Combination: Some cattle are raised in an outdoor pasture-like space, but eat a mix of grass and grains like corn. In these cases, farmers may not have enough space to pasture-raise all of their cattle all the time, and feeding cattle corn can be cheaper and hasten growth. Therefore, cattle get some of the benefits from a pasture-like setting, but their diet may lead to meat with fewer health benefits.
CAFO: A concentrated animal feeding operation or CAFO is where cattle are raised in tight quarters, without grass and raised on a diet of grains and corn. For beef cattle, this often looks like feedlot conditions, often lacking grass or shade. This system finishes or gets the animals to a weight where they are ready for slaughter, as fast as possible. For the animals, it is a low quality of life. For the farmer, it’s a cheap and expedient form of production.
On-Farm Slaughter: A very small number of farmers slaughter their cattle on the farm, or in the pasture. Animals who are slaughtered on the farm may have the lowest stress death, as they don’t need to be transported before they are killed. Sometimes slaughter is done in the pasture using traditional methods, or with a mobile slaughterhouse unit. On-farm slaughter can result in the best-flavored meat. From there, the beef is sent to be processed, or butchered, into cuts you would find at the grocery store.
Small Scale Slaughter: Most farmers opt to send their cattle off-farm for slaughter, as they may not feel equipped, may not want to have to take on the emotional burden of slaughtering their own animals, may not have the licensing or facilities to do so and may find it cheaper to use a local USDA inspected slaughterhouse. By working with a small-scale, local slaughterhouse they can still support the local economy and support safer working conditions for butchers.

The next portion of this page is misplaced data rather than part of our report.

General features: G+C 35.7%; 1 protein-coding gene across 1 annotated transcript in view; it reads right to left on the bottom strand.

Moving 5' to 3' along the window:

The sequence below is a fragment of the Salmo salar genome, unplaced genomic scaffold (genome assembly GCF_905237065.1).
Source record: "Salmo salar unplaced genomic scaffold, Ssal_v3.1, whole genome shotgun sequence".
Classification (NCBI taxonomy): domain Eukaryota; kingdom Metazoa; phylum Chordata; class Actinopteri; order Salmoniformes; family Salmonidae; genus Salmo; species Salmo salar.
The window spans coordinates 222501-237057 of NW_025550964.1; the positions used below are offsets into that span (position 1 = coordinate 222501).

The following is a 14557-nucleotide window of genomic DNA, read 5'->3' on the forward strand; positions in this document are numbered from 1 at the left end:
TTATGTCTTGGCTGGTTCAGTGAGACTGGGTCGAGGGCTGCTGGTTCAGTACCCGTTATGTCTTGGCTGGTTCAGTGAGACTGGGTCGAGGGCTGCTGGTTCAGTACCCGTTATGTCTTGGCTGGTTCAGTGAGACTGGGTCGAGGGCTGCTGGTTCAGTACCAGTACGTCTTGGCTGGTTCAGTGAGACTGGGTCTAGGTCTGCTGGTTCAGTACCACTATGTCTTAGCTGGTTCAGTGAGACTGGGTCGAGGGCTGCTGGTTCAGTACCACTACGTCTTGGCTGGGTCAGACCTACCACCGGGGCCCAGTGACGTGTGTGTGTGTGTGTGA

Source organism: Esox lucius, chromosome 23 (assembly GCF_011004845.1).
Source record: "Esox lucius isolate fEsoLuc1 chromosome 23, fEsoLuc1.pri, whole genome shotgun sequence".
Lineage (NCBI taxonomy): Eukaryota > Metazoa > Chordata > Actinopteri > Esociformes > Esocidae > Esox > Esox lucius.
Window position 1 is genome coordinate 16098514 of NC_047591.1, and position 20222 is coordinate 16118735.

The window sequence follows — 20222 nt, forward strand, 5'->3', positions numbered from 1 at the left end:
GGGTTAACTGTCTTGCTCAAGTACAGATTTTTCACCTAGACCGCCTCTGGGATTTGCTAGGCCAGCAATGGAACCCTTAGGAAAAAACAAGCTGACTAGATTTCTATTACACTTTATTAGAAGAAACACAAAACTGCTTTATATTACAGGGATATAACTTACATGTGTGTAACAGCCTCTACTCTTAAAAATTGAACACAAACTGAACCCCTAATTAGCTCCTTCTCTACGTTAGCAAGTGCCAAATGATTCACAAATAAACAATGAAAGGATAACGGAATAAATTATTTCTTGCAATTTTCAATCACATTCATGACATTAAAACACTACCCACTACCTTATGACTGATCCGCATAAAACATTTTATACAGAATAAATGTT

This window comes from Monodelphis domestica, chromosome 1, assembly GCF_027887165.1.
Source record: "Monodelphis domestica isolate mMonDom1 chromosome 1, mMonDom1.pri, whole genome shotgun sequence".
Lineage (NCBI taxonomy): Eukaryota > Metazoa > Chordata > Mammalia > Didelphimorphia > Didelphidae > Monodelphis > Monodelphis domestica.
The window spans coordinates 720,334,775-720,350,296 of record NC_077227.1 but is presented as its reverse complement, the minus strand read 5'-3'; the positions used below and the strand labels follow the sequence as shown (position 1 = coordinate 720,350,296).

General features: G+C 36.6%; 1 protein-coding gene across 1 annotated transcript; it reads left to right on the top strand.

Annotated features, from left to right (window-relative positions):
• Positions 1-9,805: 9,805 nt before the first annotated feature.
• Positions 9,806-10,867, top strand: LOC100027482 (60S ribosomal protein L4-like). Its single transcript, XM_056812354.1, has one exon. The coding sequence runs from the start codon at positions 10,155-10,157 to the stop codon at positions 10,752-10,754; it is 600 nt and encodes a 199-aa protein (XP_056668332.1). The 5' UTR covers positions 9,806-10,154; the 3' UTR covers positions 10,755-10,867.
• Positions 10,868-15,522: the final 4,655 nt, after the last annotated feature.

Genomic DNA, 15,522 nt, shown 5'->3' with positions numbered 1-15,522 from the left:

Large-Scale Slaughter: The majority of beef is sent to large-scale meatpacking plants due to their accessibility and low-cost. Mass production processing facilities are extremely unsafe for workers, leading to many injuries. According to the GAO, meatpacking is one of the most hazardous US jobs. Many of these plants have also been the source of many COVID-19 outbreaks, leading to lower quality butchering.
Now that you know a little more about the many stages that meat can go through during its lifecycle, put your knowledge to use. Start a conversation with your farmer about where they choose to slaughter, ask the deli-counter worker if they have pasture-raised options, or search for farms that use small-scale slaughterhouses near you. Before you know it, you’ll be well on your way to eating that you can feel good about.
Greener Pastures is a blog, community, and activism hub in the upper midwest here to make everyday support of humane, sustainable agriculture easy and seamless with your lifestyle. Their mission is to help our country move away from factory farming and towards humane, sustainable agriculture. Learn more at togreenerpastures.org.